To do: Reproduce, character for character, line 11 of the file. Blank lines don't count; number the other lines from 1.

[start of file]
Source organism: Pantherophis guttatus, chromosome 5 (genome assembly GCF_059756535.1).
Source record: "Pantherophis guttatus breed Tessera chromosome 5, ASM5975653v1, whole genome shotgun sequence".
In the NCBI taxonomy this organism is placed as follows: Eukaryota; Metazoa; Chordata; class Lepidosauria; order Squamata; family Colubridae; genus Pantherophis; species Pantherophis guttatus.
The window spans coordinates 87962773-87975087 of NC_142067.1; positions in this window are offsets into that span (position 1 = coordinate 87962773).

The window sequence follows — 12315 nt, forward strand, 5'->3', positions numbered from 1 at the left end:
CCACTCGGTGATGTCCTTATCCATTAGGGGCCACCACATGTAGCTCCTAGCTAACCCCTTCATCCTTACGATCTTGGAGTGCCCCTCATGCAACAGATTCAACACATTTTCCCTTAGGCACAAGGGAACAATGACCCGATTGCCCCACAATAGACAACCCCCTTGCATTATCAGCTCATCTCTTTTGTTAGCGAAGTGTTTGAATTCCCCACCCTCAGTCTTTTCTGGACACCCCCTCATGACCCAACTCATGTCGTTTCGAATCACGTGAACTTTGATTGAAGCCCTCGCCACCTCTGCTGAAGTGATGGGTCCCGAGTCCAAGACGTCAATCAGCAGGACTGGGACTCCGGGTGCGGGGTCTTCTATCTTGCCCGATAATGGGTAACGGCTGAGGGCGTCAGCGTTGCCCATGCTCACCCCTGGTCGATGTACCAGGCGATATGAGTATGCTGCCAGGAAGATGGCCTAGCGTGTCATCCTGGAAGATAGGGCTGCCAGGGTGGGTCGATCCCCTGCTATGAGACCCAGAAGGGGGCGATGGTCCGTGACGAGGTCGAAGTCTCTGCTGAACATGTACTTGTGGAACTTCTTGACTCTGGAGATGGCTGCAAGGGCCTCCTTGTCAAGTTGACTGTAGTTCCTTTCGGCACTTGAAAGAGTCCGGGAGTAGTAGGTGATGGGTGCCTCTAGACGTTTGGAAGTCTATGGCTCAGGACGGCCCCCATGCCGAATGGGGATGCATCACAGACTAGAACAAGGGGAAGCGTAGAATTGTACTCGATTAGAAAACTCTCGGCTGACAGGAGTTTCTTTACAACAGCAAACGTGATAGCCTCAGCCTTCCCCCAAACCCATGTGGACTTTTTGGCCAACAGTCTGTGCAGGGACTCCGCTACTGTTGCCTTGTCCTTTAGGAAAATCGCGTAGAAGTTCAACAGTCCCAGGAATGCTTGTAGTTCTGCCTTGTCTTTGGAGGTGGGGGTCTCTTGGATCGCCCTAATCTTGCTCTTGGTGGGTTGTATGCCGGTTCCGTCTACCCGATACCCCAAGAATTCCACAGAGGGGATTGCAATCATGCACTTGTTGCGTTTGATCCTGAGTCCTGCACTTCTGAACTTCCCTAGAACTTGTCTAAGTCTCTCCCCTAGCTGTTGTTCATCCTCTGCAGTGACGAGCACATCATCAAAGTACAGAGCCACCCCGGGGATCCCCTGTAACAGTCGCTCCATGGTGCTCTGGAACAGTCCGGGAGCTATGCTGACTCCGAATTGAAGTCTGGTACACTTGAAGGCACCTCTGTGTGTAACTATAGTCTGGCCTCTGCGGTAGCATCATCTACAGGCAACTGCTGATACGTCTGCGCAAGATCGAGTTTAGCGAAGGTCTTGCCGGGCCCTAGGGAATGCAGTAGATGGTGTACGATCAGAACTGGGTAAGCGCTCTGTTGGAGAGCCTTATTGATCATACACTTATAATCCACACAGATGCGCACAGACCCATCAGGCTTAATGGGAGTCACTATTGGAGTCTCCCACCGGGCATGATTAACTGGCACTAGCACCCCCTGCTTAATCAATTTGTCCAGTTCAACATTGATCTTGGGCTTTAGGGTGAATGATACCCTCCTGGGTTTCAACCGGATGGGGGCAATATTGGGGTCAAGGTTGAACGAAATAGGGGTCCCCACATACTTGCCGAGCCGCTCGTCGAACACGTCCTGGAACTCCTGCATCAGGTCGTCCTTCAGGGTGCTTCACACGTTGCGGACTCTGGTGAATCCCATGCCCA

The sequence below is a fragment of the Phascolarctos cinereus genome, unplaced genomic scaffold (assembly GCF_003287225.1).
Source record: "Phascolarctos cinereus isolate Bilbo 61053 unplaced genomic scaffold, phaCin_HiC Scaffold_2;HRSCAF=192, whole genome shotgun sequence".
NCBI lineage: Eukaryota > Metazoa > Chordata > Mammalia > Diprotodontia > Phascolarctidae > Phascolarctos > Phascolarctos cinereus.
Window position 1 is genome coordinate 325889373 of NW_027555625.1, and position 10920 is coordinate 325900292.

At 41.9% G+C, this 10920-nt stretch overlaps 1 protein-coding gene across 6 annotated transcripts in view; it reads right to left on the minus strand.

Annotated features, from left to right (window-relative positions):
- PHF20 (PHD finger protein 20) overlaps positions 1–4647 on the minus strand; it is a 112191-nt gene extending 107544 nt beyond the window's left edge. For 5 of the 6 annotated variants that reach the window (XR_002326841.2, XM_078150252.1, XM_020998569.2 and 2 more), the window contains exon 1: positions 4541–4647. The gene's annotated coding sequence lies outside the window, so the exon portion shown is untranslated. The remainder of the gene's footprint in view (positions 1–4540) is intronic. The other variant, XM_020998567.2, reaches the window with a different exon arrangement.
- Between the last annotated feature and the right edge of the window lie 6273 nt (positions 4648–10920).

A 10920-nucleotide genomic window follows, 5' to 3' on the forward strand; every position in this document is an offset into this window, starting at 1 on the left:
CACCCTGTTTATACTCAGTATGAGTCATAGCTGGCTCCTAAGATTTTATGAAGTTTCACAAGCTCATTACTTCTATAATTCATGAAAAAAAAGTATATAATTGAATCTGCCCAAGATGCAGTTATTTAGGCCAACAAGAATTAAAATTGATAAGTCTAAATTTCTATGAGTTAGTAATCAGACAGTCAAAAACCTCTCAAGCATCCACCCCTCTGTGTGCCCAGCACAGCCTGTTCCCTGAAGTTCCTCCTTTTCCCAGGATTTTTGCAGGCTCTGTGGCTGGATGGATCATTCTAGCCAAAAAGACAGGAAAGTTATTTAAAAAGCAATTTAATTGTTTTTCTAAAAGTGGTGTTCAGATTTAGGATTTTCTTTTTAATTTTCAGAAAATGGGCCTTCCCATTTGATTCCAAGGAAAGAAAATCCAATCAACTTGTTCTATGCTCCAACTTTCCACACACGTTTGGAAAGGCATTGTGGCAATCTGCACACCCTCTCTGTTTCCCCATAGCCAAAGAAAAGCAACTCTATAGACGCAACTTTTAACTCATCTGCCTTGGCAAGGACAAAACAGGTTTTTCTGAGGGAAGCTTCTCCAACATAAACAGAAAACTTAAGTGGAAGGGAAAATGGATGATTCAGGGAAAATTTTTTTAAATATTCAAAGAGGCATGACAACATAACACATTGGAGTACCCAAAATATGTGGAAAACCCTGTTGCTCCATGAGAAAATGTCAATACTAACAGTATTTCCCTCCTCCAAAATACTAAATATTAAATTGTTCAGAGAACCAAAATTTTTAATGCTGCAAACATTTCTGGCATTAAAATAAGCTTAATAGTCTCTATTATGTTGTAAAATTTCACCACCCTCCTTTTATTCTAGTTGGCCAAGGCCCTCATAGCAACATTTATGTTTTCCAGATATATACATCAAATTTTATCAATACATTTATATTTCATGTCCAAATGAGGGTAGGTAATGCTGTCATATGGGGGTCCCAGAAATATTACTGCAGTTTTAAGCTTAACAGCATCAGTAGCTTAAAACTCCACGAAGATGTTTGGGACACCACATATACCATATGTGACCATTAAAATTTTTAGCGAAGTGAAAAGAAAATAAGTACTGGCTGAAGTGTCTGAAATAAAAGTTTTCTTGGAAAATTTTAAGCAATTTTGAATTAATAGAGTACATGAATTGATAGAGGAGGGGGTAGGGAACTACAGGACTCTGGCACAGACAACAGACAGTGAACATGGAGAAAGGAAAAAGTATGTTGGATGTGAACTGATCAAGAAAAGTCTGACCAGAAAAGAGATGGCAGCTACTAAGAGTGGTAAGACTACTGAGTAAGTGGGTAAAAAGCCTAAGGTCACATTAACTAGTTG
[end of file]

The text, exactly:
At 41.9% G+C, this 10920-nt stretch overlaps 1 protein-coding gene across 6 annotated transcripts in view; it reads right to left on the minus strand.